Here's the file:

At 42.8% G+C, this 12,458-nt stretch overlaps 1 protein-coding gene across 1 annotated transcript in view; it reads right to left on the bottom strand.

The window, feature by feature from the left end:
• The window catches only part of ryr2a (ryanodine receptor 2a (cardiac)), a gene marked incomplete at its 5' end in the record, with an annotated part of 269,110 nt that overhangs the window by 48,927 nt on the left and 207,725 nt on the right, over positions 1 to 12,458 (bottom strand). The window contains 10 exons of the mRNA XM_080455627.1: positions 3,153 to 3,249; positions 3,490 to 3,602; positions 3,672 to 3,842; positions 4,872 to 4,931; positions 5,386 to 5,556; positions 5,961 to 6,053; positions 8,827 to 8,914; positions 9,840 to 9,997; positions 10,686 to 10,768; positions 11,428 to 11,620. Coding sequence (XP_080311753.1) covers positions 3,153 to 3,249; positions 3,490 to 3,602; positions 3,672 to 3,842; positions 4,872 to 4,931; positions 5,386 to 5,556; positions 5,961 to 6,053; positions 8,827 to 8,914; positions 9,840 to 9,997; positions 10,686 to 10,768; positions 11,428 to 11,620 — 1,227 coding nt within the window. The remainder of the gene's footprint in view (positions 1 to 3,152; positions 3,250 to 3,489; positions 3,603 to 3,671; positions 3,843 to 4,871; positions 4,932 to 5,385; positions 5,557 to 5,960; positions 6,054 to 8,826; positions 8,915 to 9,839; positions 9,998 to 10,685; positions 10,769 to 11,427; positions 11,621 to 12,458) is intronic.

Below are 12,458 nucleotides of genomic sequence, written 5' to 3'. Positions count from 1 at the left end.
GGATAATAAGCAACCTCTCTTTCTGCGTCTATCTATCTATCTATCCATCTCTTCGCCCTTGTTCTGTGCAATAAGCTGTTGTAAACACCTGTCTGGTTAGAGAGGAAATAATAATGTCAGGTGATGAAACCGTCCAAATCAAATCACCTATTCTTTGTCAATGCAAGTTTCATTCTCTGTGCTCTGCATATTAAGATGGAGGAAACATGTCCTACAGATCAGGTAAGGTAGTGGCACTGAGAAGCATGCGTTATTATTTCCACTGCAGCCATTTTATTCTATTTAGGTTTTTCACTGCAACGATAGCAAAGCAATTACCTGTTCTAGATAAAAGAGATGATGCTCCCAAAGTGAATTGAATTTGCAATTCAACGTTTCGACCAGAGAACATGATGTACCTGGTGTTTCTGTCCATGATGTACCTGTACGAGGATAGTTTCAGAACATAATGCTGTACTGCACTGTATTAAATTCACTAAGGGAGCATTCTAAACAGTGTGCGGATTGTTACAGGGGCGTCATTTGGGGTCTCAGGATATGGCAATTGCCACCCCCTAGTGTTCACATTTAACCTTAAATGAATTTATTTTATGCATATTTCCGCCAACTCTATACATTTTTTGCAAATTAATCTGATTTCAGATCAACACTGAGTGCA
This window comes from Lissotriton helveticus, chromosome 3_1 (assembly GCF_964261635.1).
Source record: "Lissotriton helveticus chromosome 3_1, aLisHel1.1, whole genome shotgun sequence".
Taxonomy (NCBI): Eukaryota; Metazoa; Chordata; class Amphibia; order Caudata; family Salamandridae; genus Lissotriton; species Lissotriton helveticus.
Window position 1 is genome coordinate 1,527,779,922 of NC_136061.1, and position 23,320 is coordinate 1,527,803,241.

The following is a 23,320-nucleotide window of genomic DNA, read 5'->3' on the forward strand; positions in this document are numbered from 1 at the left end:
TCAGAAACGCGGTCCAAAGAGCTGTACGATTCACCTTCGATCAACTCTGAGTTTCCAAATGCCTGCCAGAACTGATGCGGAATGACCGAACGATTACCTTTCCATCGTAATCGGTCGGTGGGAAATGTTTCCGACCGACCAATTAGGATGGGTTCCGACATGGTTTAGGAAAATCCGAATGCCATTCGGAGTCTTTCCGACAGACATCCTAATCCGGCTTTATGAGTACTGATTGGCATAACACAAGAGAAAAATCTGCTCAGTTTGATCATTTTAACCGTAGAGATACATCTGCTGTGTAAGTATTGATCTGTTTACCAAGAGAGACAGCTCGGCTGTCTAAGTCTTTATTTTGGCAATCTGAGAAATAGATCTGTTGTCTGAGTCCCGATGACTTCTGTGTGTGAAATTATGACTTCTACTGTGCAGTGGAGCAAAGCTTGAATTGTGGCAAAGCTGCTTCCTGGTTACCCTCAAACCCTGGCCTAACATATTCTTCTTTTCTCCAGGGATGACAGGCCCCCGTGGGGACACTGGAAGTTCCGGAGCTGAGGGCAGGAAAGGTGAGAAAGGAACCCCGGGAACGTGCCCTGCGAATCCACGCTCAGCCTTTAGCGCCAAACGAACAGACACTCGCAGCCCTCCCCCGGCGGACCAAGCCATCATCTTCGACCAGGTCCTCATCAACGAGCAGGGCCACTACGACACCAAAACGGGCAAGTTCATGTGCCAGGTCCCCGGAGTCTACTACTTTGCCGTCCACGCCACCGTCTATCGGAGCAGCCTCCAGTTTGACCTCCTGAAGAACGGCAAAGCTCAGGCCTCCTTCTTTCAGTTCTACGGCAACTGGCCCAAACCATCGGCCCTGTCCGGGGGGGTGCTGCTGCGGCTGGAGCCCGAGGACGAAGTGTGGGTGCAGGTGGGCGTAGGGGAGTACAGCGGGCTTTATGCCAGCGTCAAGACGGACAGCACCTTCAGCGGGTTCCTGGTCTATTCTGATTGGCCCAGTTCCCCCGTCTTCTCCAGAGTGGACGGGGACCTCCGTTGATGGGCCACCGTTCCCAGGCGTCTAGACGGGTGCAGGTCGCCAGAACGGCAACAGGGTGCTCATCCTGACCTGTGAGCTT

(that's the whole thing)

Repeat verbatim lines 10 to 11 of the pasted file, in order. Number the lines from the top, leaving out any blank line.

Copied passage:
The following is a 23,320-nucleotide window of genomic DNA, read 5'->3' on the forward strand; positions in this document are numbered from 1 at the left end:
TCAGAAACGCGGTCCAAAGAGCTGTACGATTCACCTTCGATCAACTCTGAGTTTCCAAATGCCTGCCAGAACTGATGCGGAATGACCGAACGATTACCTTTCCATCGTAATCGGTCGGTGGGAAATGTTTCCGACCGACCAATTAGGATGGGTTCCGACATGGTTTAGGAAAATCCGAATGCCATTCGGAGTCTTTCCGACAGACATCCTAATCCGGCTTTATGAGTACTGATTGGCATAACACAAGAGAAAAATCTGCTCAGTTTGATCATTTTAACCGTAGAGATACATCTGCTGTGTAAGTATTGATCTGTTTACCAAGAGAGACAGCTCGGCTGTCTAAGTCTTTATTTTGGCAATCTGAGAAATAGATCTGTTGTCTGAGTCCCGATGACTTCTGTGTGTGAAATTATGACTTCTACTGTGCAGTGGAGCAAAGCTTGAATTGTGGCAAAGCTGCTTCCTGGTTACCCTCAAACCCTGGCCTAACATATTCTTCTTTTCTCCAGGGATGACAGGCCCCCGTGGGGACACTGGAAGTTCCGGAGCTGAGGGCAGGAAAGGTGAGAAAGGAACCCCGGGAACGTGCCCTGCGAATCCACGCTCAGCCTTTAGCGCCAAACGAACAGACACTCGCAGCCCTCCCCCGGCGGACCAAGCCATCATCTTCGACCAGGTCCTCATCAACGAGCAGGGCCACTACGACACCAAAACGGGCAAGTTCATGTGCCAGGTCCCCGGAGTCTACTACTTTGCCGTCCACGCCACCGTCTATCGGAGCAGCCTCCAGTTTGACCTCCTGAAGAACGGCAAAGCTCAGGCCTCCTTCTTTCAGTTCTACGGCAACTGGCCCAAACCATCGGCCCTGTCCGGGGGGGTGCTGCTGCGGCTGGAGCCCGAGGACGAAGTGTGGGTGCAGGTGGGCGTAGGGGAGTACAGCGGGCTTTATGCCAGCGTCAAGACGGACAGCACCTTCAGCGGGTTCCTGGTCTATTCTGATTGGCCCAGTTCCCCCGTCTTCTCCAGAGTGGACGGGGACCTCCGTTGATGGGCCACCGTTCCCAGGCGTCTAGACGGGTGCAGGTCGCCAGAACGGCAACAGGGTGCTCATCCTGACCTGTGAGCTT